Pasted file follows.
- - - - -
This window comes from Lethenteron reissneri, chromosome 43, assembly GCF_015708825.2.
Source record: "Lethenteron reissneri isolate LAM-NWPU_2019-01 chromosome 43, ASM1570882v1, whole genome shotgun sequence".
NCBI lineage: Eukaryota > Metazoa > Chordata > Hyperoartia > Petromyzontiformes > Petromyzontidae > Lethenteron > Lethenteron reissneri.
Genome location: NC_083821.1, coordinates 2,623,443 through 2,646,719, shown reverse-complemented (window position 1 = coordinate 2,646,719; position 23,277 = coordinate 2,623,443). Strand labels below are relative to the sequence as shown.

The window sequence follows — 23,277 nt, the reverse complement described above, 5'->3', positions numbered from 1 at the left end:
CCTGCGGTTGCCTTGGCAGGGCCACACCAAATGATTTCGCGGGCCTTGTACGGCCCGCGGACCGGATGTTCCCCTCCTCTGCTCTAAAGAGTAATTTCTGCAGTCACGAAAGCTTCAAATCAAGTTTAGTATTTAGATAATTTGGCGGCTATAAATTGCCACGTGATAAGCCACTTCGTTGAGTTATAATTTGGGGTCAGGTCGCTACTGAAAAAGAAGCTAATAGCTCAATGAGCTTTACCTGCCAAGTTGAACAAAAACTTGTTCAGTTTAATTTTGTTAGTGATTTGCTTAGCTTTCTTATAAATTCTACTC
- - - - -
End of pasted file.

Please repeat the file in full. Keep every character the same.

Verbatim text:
This window comes from Lethenteron reissneri, chromosome 43, assembly GCF_015708825.2.
Source record: "Lethenteron reissneri isolate LAM-NWPU_2019-01 chromosome 43, ASM1570882v1, whole genome shotgun sequence".
NCBI lineage: Eukaryota > Metazoa > Chordata > Hyperoartia > Petromyzontiformes > Petromyzontidae > Lethenteron > Lethenteron reissneri.
Genome location: NC_083821.1, coordinates 2,623,443 through 2,646,719, shown reverse-complemented (window position 1 = coordinate 2,646,719; position 23,277 = coordinate 2,623,443). Strand labels below are relative to the sequence as shown.

The window sequence follows — 23,277 nt, the reverse complement described above, 5'->3', positions numbered from 1 at the left end:
CCTGCGGTTGCCTTGGCAGGGCCACACCAAATGATTTCGCGGGCCTTGTACGGCCCGCGGACCGGATGTTCCCCTCCTCTGCTCTAAAGAGTAATTTCTGCAGTCACGAAAGCTTCAAATCAAGTTTAGTATTTAGATAATTTGGCGGCTATAAATTGCCACGTGATAAGCCACTTCGTTGAGTTATAATTTGGGGTCAGGTCGCTACTGAAAAAGAAGCTAATAGCTCAATGAGCTTTACCTGCCAAGTTGAACAAAAACTTGTTCAGTTTAATTTTGTTAGTGATTTGCTTAGCTTTCTTATAAATTCTACTC